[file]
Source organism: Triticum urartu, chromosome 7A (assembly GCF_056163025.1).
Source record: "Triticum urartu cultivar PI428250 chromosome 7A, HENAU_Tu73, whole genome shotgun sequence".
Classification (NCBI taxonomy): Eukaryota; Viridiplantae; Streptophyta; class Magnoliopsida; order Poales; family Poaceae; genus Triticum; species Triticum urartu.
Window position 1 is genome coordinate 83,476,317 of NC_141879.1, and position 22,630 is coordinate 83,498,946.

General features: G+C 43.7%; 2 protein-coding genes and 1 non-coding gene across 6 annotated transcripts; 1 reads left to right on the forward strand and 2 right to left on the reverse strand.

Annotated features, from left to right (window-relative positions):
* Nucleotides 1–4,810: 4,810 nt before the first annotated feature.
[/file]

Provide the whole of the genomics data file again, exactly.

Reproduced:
Source organism: Triticum urartu, chromosome 7A (assembly GCF_056163025.1).
Source record: "Triticum urartu cultivar PI428250 chromosome 7A, HENAU_Tu73, whole genome shotgun sequence".
Classification (NCBI taxonomy): Eukaryota; Viridiplantae; Streptophyta; class Magnoliopsida; order Poales; family Poaceae; genus Triticum; species Triticum urartu.
Window position 1 is genome coordinate 83,476,317 of NC_141879.1, and position 22,630 is coordinate 83,498,946.

General features: G+C 43.7%; 2 protein-coding genes and 1 non-coding gene across 6 annotated transcripts; 1 reads left to right on the forward strand and 2 right to left on the reverse strand.

Annotated features, from left to right (window-relative positions):
* Nucleotides 1–4,810: 4,810 nt before the first annotated feature.